Gennadij Raivich, a professor of perinatal medicine and neuroscience at University College London is the author of publications like “Investigation of cerebral autoregulation in the newborn piglet during anaesthesia and surgery” and “Methyl-isobutyl amiloride reduces brain Lac/NAA, cell death and microglial activation in a perinatal asphyxia mode”. There are 153 of these listed on his website.
Interestingly, 15 satisfied female “customers” from all over the country spoke in his defence, including a police officer, maths teacher and lecturer, some of whom had two and in one case three of his children via what he called “Artificial Insemination Plus”.
The WHO has endorsed the use of untested Ebola interventions on patients infected with the disease.
A 12-member panel of bioethicists convened by telephone on Monday to discuss the issue.
In a press conference following the discussion, Marie-Paule Kieny, assistant director-general of the WHO, said there was consensus about the compassionate use of the drug on those infected with the virus: “[There has been] unanimous agreement among the experts that in the special circumstances of this Ebola outbreak it is ethical to offer unregistered treatments”.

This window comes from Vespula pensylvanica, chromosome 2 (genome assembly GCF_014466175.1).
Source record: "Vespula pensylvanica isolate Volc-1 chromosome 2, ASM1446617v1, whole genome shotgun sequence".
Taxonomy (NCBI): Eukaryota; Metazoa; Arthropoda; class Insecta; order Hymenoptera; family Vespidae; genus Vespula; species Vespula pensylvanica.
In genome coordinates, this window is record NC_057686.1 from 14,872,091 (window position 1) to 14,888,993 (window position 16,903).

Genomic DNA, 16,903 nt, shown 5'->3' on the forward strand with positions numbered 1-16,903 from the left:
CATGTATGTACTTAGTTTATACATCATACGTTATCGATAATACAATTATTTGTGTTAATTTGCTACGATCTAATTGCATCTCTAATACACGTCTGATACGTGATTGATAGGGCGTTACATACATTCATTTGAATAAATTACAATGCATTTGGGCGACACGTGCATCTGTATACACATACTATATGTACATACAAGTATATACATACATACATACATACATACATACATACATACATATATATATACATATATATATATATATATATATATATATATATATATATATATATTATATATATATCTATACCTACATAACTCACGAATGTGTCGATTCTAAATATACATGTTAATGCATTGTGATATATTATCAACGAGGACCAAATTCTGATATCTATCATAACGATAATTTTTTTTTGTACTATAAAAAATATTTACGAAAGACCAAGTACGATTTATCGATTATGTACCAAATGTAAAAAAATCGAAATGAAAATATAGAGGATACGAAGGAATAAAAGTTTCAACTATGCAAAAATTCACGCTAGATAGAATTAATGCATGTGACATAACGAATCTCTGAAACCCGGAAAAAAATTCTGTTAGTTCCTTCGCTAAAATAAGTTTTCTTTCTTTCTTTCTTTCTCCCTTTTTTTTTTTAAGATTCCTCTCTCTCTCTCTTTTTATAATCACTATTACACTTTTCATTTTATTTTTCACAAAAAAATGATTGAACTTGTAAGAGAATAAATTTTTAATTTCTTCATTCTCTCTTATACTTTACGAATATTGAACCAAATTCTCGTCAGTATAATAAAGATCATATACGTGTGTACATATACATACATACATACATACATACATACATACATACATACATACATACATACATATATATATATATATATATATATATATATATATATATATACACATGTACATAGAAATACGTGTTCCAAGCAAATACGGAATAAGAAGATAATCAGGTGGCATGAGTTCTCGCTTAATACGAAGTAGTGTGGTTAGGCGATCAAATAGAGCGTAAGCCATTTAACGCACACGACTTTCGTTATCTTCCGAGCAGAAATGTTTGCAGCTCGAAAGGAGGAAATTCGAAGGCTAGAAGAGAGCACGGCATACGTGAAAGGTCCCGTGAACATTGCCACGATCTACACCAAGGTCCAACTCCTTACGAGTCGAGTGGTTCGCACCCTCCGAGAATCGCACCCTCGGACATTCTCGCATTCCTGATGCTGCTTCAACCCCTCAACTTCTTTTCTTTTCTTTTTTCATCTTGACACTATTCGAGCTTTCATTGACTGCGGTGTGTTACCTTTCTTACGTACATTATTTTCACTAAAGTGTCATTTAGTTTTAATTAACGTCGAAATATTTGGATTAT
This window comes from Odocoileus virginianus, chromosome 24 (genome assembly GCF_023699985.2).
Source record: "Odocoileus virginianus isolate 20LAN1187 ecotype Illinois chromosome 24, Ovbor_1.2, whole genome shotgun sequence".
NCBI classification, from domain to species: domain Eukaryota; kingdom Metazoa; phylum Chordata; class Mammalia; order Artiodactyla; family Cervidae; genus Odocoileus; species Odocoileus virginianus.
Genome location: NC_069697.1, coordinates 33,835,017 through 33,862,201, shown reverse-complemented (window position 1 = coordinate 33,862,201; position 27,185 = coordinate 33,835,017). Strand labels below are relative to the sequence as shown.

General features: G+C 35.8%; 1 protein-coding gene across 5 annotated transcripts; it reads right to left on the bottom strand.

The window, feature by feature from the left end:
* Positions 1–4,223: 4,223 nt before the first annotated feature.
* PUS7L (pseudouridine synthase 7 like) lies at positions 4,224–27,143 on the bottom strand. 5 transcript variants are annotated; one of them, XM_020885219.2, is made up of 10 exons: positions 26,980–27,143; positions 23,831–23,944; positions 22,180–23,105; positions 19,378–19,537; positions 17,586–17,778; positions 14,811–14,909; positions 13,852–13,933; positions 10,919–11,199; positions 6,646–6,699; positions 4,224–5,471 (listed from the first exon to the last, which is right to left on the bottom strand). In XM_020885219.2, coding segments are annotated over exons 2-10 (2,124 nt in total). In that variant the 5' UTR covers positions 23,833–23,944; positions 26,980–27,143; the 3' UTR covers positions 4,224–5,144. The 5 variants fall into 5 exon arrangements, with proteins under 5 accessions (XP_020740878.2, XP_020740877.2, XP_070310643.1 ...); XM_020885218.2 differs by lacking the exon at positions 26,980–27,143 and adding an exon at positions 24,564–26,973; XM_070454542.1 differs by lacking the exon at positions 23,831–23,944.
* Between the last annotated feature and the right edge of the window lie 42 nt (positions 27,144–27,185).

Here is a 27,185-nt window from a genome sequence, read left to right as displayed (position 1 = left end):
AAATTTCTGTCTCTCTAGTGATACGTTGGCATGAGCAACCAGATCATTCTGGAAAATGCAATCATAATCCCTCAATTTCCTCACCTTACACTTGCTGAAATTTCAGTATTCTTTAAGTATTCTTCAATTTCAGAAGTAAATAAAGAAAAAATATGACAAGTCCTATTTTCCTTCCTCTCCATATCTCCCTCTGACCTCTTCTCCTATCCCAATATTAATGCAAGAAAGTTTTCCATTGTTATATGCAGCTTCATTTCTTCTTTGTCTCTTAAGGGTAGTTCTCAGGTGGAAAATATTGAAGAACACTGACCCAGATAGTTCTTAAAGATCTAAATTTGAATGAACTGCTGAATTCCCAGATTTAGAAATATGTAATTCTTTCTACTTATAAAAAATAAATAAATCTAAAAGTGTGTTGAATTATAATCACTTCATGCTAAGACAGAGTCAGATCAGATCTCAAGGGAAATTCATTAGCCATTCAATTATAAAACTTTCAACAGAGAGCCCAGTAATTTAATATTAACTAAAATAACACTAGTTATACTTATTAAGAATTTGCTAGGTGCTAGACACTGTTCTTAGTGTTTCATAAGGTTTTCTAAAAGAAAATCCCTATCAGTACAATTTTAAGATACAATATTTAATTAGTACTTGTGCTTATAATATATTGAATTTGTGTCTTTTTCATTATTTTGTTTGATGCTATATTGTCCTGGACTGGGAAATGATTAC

The panel believed that the extent of the outbreak and the high case-fatality rate outweighed concerns about the side effects of untested treatments:
“In the particular circumstances of this outbreak, and provided certain conditions are met, the panel reached consensus that it is ethical to offer unproven interventions with as yet unknown efficacy and adverse effects, as potential treatment or prevention.”
An EU investigation into criminal activity during the 1999 Kosovo war has found that a “handful” of Serbian soldiers were killed by Albanian militants for the purposes of organ trafficking.
Special Investigative Task Force chief Cliff Williamson announced the findings at a news conference in Brussels late last month.
Williamson said that “less than ten” soldiers were killed and their bodies smuggled to Albania for organ harvesting.
The fact that there were only a few victims, Williamson remarked, does not diminish the savagery of the crime: “even one person was subjected to such a horrific practice, and we believe a small number were, that is a terrible tragedy”.
He did say, however, that accusations of widespread organ harvesting have caused unnecessary trauma for families of missing soldiers.
The investigative committee does not currently have enough evidence to initiate prosecution but will continue its investigation.